Consider a presentation on psychology, for example. When you leave the presentation, what do you think you will remember best, the information from the beginning, the middle or the end?
Well oddly enough, and if the presentation is not very long, you will remember the initial information and the final information better. In this article we will talk about the latter case, the so-called revision effect.
Review effect: what is it?
As we saw in the example, when we are exposed to a certain amount of information, our ability to pay attention and remember it is higher at the beginning; it breaks down in half and grows back at the end.
The revision effect occurs when the information provided at the end is what we remember best. It refers to short term memory. However, when the information that is best remembered is the one that started from the beginning, then we speak of the primacy effect.
But the recency effect appears in other paradigms or situations, and in fact, when short-term memory began to be studied, experiments were used from the technique of serial learning (e.g. , remember word lists). Thanks to this test, it was verified that the probability of remembering an item varied depending on its position in the list.
The review effect refers to the fact that the last items in the list are better remembered compared to items in the initial positions (i.e. the first items heard or read in the test; the so-called primacy effect ).
Using lists and the technique of free recording (where the subject is asked what words he remembers), the journal effect was discovered.
However, and as we saw at the beginning of the article, the review effect can be extrapolated to other everyday life situations, which involve “remembering” certain information. In other words, it is a broader concept than just “remembering the last items in a list” (although it also includes the latter).
Thus, according to this principle, the things learned or heard most recently are memorized better and better. Conversely, the more time elapses between the information heard (or seen, read, etc.) and the evocation of this information (asking the subject to evoke it), the more difficult it will be. In other words, you will be less likely to remember this information.
For example, if a student is asked about a topic on the same afternoon he or she finishes studying it, he or she will be much more likely to remember the topic and be able to explain it, than if we did. ask the next day. morning or afternoon.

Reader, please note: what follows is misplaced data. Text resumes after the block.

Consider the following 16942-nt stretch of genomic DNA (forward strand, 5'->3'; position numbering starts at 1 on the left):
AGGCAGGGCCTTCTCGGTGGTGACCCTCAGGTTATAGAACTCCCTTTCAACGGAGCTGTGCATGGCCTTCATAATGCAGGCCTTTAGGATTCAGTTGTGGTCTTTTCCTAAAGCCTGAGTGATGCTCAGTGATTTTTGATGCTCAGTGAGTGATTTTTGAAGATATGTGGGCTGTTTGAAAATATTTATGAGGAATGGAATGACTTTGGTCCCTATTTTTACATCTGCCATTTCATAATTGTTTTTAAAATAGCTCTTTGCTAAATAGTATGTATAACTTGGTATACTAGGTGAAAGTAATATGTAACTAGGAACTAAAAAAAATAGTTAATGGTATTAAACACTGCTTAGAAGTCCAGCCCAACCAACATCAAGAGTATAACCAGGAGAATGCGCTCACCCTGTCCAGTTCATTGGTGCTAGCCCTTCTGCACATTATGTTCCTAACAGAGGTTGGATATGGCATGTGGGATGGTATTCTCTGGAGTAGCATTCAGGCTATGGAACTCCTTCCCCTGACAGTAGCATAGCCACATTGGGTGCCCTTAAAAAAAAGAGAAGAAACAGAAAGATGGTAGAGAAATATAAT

Another example is that it’s easier to remember a phone number dialed a few minutes ago than a number we dialed the day before. These are examples that illustrate the effect of the review.
In this way we see how the latest information we acquire is usually more memorable for us, we remember it better. On the other hand, we know that frequently reviewing the information, as well as the use of summaries, allows the material or the information to be fixed in the mind, and therefore to bring up the information more easily when asked. (for better remembering).
We can apply the revision effect in the academic and learning field; for example, determining the temporal sequence of courses, lessons or subjects to be taught, depending on their importance during the school year.
The phenomenon of the recency effect, as well as the primacy effect also discussed, have been interpreted according to the multistage model of Atkinson and Shiffrin (1968). According to this model, these effects reflect the operations of two independent memory systems: short-term memory (in the case of the recency effect) and long-term memory (primacy effect).
Indeed, if we think of a list of “X” words which read us (for example 10) and which we must remember, by asking it, it happens that:
1. Effects of primacy
Let’s remember the first words of the list better (This is due to long-term memory, as it has been several seconds, or even minutes, since we heard the words).
2. Examination effect
We also better remember the last words of the list (Due to short term memory, as it includes a few seconds between when the words were heard and when we were asked about them).
In some pathological populations, it has been found that the recency effect (in serial learning tasks) is more prominent than the primacy effect. These populations were people with amnesia of various etiologies and in people with dementia Type of Alzheimer’s.
- Garzon, A. and Seoane J. (1982). Memory resulting from information processing.
- De Vega, M. (1990). Introduction to cognitive psychology. Psychology Alliance. Madrid.
- Martin, ME et al. (2013). Relevance of the effect of the serial position on the differential diagnosis between mild cognitive impairment, Alzheimer-type dementia and normal aging. ScienceDirect, Neurology, 28 (4), 219-225.